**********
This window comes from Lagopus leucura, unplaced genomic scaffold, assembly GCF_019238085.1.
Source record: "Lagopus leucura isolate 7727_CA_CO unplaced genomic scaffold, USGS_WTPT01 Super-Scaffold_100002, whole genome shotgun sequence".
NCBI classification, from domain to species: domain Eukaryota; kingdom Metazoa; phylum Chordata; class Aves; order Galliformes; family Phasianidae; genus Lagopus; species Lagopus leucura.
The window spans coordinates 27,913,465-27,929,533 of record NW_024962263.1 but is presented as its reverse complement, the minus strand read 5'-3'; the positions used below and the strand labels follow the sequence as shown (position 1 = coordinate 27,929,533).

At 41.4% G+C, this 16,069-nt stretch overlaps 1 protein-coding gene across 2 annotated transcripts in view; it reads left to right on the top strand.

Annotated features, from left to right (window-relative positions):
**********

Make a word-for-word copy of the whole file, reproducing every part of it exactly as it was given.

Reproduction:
This window comes from Lagopus leucura, unplaced genomic scaffold, assembly GCF_019238085.1.
Source record: "Lagopus leucura isolate 7727_CA_CO unplaced genomic scaffold, USGS_WTPT01 Super-Scaffold_100002, whole genome shotgun sequence".
NCBI classification, from domain to species: domain Eukaryota; kingdom Metazoa; phylum Chordata; class Aves; order Galliformes; family Phasianidae; genus Lagopus; species Lagopus leucura.
The window spans coordinates 27,913,465-27,929,533 of record NW_024962263.1 but is presented as its reverse complement, the minus strand read 5'-3'; the positions used below and the strand labels follow the sequence as shown (position 1 = coordinate 27,929,533).

At 41.4% G+C, this 16,069-nt stretch overlaps 1 protein-coding gene across 2 annotated transcripts in view; it reads left to right on the top strand.

Annotated features, from left to right (window-relative positions):